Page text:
Tunisia’s president Kais Saied has dismissed the country’s prime minister, Hichem Mechichi, and dissolved his government in a move critics labelled a coup amid calls for large scale street protests against it.
On Sunday, the Tunisian president invoked the constitution to dismiss Mr Mechichi and ordered a freeze of parliament for a period of 30 days, saying he would govern alongside a new premier. Mr Saied has been involved in political disputes with the prime minister for about a year.
The president, in a statement, also said he had suspended the legal immunity of members of parliament and that he was taking control of the general prosecutor’s office.
The ousted prime minister was reportedly placed under house arrest, though Tunisian security sources denied this, telling local media that while Mr Mechichi was at home he was not under arrest.
The move followed protests against the government and the biggest party in parliament, the moderate Islamist Ennahda, over economic issues and the Covid-19 situation. A recent surge in cases that peaked in mid-July saw the country declaring more than 8,000 infections in a single day.
Within hours of the president’s announcement, scores of people gathered in his support in Tunis and other cities, cheering and dancing while the military blocked off access to parliament and the studios of the main state TV station.
On Monday, rival supporters of the president and Ennahda gathered outside parliament with some of them exchanging insults and throwing bottles at each other.
In 2011, Tunisia witnessed large scale protests, considered the trigger point of the Arab Spring, and ousted an autocracy in favour of democratic rule. Mr Saied met his jubilant supporters in the very street where the biggest protests took place during the 2011 revolution.
Parliament speaker Rached Ghannouchi, the head of Ennahda, decried Sunday’s move as a coup and an “assault on democracy”. On Monday, the speaker arrived at parliament where he said he would call a session in defiance of the president, but the army stopped him from entering.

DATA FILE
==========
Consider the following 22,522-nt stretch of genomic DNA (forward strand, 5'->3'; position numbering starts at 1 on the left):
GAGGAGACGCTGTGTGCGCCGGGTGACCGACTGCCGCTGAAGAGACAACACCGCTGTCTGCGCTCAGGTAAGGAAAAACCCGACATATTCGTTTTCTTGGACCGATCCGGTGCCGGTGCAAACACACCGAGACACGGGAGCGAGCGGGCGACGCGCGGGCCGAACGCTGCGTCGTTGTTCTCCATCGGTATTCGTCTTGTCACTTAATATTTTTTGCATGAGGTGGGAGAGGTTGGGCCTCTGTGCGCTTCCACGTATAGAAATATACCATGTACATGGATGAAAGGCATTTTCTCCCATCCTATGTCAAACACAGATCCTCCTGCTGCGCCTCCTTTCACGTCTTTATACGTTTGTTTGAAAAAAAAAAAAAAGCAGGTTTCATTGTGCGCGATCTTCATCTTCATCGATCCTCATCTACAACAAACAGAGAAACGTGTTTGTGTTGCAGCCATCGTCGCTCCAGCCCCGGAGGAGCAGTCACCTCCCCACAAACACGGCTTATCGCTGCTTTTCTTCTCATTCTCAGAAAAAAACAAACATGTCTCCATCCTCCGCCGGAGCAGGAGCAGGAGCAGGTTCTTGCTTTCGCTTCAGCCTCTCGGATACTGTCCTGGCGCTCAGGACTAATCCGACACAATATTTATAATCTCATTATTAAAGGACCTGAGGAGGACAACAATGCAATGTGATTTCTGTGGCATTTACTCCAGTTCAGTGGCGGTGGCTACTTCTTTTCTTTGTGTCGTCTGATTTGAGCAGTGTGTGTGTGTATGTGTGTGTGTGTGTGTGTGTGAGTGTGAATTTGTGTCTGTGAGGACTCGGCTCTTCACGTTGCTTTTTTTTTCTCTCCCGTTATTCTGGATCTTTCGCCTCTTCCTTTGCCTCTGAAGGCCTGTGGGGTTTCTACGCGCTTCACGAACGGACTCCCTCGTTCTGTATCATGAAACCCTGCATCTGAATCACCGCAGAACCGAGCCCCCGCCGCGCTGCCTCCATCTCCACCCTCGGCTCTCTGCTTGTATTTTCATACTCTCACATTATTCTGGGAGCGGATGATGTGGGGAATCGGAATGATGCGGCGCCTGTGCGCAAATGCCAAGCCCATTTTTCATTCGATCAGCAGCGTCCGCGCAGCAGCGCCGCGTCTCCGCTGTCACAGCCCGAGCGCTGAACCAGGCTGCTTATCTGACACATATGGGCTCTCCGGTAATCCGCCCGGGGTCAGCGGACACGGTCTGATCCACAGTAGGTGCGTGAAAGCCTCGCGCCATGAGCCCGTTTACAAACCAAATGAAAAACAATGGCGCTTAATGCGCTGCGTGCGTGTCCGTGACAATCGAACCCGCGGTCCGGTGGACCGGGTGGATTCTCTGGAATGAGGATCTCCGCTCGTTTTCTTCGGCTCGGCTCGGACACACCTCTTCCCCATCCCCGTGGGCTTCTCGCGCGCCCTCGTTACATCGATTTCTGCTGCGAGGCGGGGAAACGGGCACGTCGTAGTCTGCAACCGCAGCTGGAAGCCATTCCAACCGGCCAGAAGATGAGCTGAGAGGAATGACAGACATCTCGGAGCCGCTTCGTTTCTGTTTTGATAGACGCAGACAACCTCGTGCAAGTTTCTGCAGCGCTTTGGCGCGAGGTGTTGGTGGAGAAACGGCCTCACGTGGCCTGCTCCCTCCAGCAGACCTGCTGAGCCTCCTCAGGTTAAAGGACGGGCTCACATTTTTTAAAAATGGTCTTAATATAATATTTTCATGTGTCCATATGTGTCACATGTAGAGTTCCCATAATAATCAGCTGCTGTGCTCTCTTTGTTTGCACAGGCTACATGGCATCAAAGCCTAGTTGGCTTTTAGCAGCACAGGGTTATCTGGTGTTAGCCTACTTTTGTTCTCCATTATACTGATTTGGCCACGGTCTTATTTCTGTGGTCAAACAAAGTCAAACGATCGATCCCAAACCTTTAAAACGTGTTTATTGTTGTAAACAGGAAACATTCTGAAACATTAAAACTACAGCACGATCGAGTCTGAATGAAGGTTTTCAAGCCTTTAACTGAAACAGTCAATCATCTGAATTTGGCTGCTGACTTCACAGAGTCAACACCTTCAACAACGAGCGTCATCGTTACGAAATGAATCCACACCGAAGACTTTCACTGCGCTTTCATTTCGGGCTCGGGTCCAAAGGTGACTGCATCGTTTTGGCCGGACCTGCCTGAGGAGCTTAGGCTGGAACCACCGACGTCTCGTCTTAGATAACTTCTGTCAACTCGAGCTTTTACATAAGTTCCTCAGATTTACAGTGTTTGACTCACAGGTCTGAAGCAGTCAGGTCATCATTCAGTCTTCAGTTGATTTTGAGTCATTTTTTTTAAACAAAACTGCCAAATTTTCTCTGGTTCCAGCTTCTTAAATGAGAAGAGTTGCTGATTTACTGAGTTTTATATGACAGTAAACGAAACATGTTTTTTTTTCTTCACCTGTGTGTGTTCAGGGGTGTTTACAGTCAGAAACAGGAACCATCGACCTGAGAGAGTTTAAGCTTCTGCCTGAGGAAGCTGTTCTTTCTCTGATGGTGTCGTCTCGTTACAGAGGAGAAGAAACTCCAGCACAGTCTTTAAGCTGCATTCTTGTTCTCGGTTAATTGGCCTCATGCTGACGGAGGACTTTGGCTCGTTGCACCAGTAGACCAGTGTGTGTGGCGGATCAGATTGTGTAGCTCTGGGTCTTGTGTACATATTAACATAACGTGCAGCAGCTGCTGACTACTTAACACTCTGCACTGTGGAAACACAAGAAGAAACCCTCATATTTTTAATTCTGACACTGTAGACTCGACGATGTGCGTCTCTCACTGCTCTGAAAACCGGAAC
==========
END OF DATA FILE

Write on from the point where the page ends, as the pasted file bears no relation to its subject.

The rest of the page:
“I am against gathering all powers in the hands of one person,” said Mr Ghannouchi, who asked Tunisians to come onto the streets to oppose the move.
Two other main parties in parliament, Heart of Tunisia and Karama, also joined Ennahda in accusing the president of a coup.
Former president of Tunisia Moncef Marzouki, who helped oversee the transition to democracy after the 2011 revolution, urged caution and said the dissolution of the government could represent the start of a slope "into an even worse situation".
However, the 63-year-old president, a political independent and former constitutional lawyer who assumed office in 2019, rejected the accusation of carrying out a coup and claimed his actions were based on the constitution, framing them as a popular response to the economic and political paralysis that has mired Tunisia for years.
The president also warned against any armed response to his decision. “Whoever shoots a bullet, the armed forces will respond with bullets,” said Mr Saied.
Mr Saied is seen as enjoying broad support from a wide range of Tunisians, including both Islamists and leftists, something which was visible in the thousands coming out on the streets to celebrate his announcement.
Additional reporting by agencies
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